Doctors often rely on one tool that’s usually the first choice when trying to get to the bottom of any health symptom, and that’s ordering the right tests. Functional lab testing helps identify hormone imbalances, metabolic issues, thyroid problems, autoimmune dysfunction, and so much more. But is a ‘normal’ lab result all your doctor is looking for? Here are the important tests your integrative medicine doctor may run, and why it’s important you work with an open-minded practitioner who will take the time to properly explain your results.

Integrative Medicine Lab Tests

In any doctor’s office, running diagnostic testing allows your provider to determine the specific problems that are causing your symptoms.

Each kind of lab result helps determine treatment methods that are unique to you. And because each person is a completely unique mix of genetics, chemistry, and individual lifestyles, these lab tests provide invaluable data to get to the bottom of your symptoms. That’s why they’re often the first choice of action for most doctors.

  • Functional lab testing commonly involves:
  • Gut function analysis
  • Hormone testing
  • Inflammatory markers
  • Food sensitivity or allergy testing
  • Genetic tests
  • Nutrient deficiency testing

These tests are performed using blood, urine, or saliva. Depending on which test your doctor has requested, the time of day, time of last meal, or day of menstrual cycle may be important.

Don’t wait to find out your numbers. Contacting us is quick and easy.

Interpreting Your Results

Functional testing provides data about your body which then often needs to be interpreted by a qualified provider. The way your doctor interprets this information can make all the difference between prevention and treatment for individual patients.

There are some integrative medicine lab tests that conventional doctors may be hesitant to order, and they may not have time to carefully discuss the results with you. In the conventional setting, lab testing is part of a rigid protocol that helps doctors match symptoms and lab values with the proper pharmaceuticals.

Unfortunately, this process often doesn’t involve treating the underlying issue. It can also feel more complicated if a patient’s symptoms (or testing results) don’t match the conventional definition for a certain diagnosis. If this is the case, your doctor may tell you certain tests aren’t justified, which can delay care and worsen your condition.

Conventional methods look for disease after it’s already occurred

Your annual physical typically involves a set of tests that look for various disease markers. These tests mainly look at your liver, kidneys, blood sugar regulation, lipids (cholesterol), and sometimes cancer.

This also means many conventional testing methods only flag problems after they’ve already become a disease. The conventional paradigm doesn’t always intervene before there’s a problem.

For this reason, it’s important to work with a qualified integrative or functional medicine doctor who will evaluate your results from a holistic perspective.

‘Normal’ vs Optimal Results

In many of the lab tests available, the range of ‘normal’ values is set to detect established disease. This means that well before this, there may have likely been a detectable imbalance in your body–just not one that fit the established criteria.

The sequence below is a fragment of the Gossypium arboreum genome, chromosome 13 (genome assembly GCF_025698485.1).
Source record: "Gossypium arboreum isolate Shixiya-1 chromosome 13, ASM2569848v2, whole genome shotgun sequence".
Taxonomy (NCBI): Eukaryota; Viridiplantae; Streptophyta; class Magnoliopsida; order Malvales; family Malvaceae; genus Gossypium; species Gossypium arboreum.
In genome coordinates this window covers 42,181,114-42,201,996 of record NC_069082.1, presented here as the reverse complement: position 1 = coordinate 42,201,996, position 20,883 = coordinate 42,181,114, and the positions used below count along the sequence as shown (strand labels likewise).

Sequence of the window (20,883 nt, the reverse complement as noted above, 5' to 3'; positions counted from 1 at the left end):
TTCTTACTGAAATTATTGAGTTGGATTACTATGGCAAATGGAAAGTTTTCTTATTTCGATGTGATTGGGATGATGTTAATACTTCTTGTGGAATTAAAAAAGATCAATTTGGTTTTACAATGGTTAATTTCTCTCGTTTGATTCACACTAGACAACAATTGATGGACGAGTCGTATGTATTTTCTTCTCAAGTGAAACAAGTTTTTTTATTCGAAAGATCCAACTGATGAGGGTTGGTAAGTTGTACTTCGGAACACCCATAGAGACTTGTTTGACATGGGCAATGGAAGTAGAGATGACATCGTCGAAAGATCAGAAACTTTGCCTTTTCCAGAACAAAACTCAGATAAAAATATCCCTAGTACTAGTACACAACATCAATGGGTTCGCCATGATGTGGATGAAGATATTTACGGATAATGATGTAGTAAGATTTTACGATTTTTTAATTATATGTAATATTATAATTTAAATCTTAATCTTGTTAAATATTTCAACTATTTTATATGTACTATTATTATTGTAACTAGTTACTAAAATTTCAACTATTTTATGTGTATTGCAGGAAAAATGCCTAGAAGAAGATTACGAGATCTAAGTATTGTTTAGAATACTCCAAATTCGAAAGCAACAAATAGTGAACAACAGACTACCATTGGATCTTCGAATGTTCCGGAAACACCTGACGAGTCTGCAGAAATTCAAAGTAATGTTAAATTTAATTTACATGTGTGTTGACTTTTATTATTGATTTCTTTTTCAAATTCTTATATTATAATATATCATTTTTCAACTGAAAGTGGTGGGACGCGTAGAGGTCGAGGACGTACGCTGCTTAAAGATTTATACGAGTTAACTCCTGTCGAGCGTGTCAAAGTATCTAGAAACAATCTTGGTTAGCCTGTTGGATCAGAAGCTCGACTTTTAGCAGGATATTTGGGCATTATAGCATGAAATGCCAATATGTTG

But wait, if we could detect the early warning signs of disease before it progressed, wouldn’t that help prevent a full-fledged disease state?

Yes. This is the difference between a ‘normal’ value and an ‘optimal’ value for many clinical lab tests. Many of these ranges could be narrowed, (based on new research and clinical evidence) to detect health issues before they are established diseases.

Let’s take a look at two important examples:

Thyroid Testing

Doctors commonly run a TSH (thyroid-stimulating hormone) to detect hypothyroidism. The higher this measurement is, the more likely the thyroid isn’t making enough thyroid hormone. The normal range in conventional practice is considered 0.5 – 5.0 mIU/L (1).

However, research shows that some people may experience significant negative side effects when TSH is as low as 2.5. For example, a study published in 2010 showed that the rate of miscarriage in a woman’s 1st trimester was almost double when TSH was over 2.5 (2).

If the initial thyroid test comes back within the ‘normal’ range of 2.5, this can be misleading for some people. If hypothyroidism is otherwise suspected from symptoms, integrative medicine doctors will run a complete thyroid panel, including the thyroid hormones T4 and T3 (total and free) and T3 uptake. They may also request other blood tests.

Read more: Hashimoto’s Symptoms, Causes, Treatment

Blood Glucose and Hemoglobin A1c

Many patients are told by their doctor that their climbing blood sugar isn’t a problem until it gets within the prediabetes or diabetes range. However, a measurement of blood glucose (sugar) and hemoglobin A1c in the high-normal or even pre-diabetes range reveals there’s already an issue with blood sugar regulation that will likely progress to diabetes if not addressed.

Related: How to Improve Your Insulin Sensitivity

7 Important Integrative Medicine Tests

If you’re seeking optimal wellness, it’s important to have an internal picture of how your body is functioning. This includes how it digests food, processes toxins, and reacts to environmental substances. If these systems aren’t functionally their best, you may begin to feel negative symptoms. When these symptoms are broad, like weight gain, fatigue, or difficulty sleeping, lab testing helps get to the bottom of the underlying cause.

These types of tests can help you and your integrative doctor have a better picture of your overall health.

Gut Function

The most current research shows that some of the modern societies’ biggest health concerns are closely linked with gut health (3). These include cardiovascular disease, diabetes, obesity, depression, and Alzheimer’s disease.

If your gut is damaged as a result of poor diet, stress, medication, or genetic factors, it can create systemic inflammation that raises your risk of many chronic diseases, but that goes undetected by traditional tests. A plethora of broad symptoms may present which are difficult to pin down. As a result, malabsorption, bacterial overgrowth, or irritable bowel may occur.

Integrative medicine relies on the following tests to examine gut function.

  • Stool analysis. This test looks for markers of malabsorption which is essential for those with inflammatory bowel issues, Crohn’s disease, diabetes, autoimmune conditions, and heart disease.